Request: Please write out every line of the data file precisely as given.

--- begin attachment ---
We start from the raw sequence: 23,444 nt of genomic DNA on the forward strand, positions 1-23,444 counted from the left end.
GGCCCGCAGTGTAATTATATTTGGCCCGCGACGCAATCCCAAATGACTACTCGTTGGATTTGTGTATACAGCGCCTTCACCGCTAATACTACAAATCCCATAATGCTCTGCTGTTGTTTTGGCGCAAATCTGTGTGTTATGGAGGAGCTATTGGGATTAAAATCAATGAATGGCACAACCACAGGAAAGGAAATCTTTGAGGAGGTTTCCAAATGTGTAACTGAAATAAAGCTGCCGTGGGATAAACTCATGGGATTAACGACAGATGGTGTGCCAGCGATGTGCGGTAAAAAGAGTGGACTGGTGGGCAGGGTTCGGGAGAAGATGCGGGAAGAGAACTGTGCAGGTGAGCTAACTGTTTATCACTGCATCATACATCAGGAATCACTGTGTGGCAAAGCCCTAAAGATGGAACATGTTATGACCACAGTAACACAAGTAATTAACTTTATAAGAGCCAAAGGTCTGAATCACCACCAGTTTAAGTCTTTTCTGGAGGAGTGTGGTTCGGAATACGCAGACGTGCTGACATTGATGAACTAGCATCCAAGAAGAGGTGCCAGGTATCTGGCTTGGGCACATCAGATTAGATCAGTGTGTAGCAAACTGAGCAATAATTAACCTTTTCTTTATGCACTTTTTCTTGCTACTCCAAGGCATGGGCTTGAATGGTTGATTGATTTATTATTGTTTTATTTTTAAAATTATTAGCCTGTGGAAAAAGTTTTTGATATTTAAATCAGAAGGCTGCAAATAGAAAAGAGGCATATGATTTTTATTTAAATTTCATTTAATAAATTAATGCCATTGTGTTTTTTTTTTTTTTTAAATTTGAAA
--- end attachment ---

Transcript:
We start from the raw sequence: 23,444 nt of genomic DNA on the forward strand, positions 1-23,444 counted from the left end.
GGCCCGCAGTGTAATTATATTTGGCCCGCGACGCAATCCCAAATGACTACTCGTTGGATTTGTGTATACAGCGCCTTCACCGCTAATACTACAAATCCCATAATGCTCTGCTGTTGTTTTGGCGCAAATCTGTGTGTTATGGAGGAGCTATTGGGATTAAAATCAATGAATGGCACAACCACAGGAAAGGAAATCTTTGAGGAGGTTTCCAAATGTGTAACTGAAATAAAGCTGCCGTGGGATAAACTCATGGGATTAACGACAGATGGTGTGCCAGCGATGTGCGGTAAAAAGAGTGGACTGGTGGGCAGGGTTCGGGAGAAGATGCGGGAAGAGAACTGTGCAGGTGAGCTAACTGTTTATCACTGCATCATACATCAGGAATCACTGTGTGGCAAAGCCCTAAAGATGGAACATGTTATGACCACAGTAACACAAGTAATTAACTTTATAAGAGCCAAAGGTCTGAATCACCACCAGTTTAAGTCTTTTCTGGAGGAGTGTGGTTCGGAATACGCAGACGTGCTGACATTGATGAACTAGCATCCAAGAAGAGGTGCCAGGTATCTGGCTTGGGCACATCAGATTAGATCAGTGTGTAGCAAACTGAGCAATAATTAACCTTTTCTTTATGCACTTTTTCTTGCTACTCCAAGGCATGGGCTTGAATGGTTGATTGATTTATTATTGTTTTATTTTTAAAATTATTAGCCTGTGGAAAAAGTTTTTGATATTTAAATCAGAAGGCTGCAAATAGAAAAGAGGCATATGATTTTTATTTAAATTTCATTTAATAAATTAATGCCATTGTGTTTTTTTTTTTTTTTAAATTTGAAA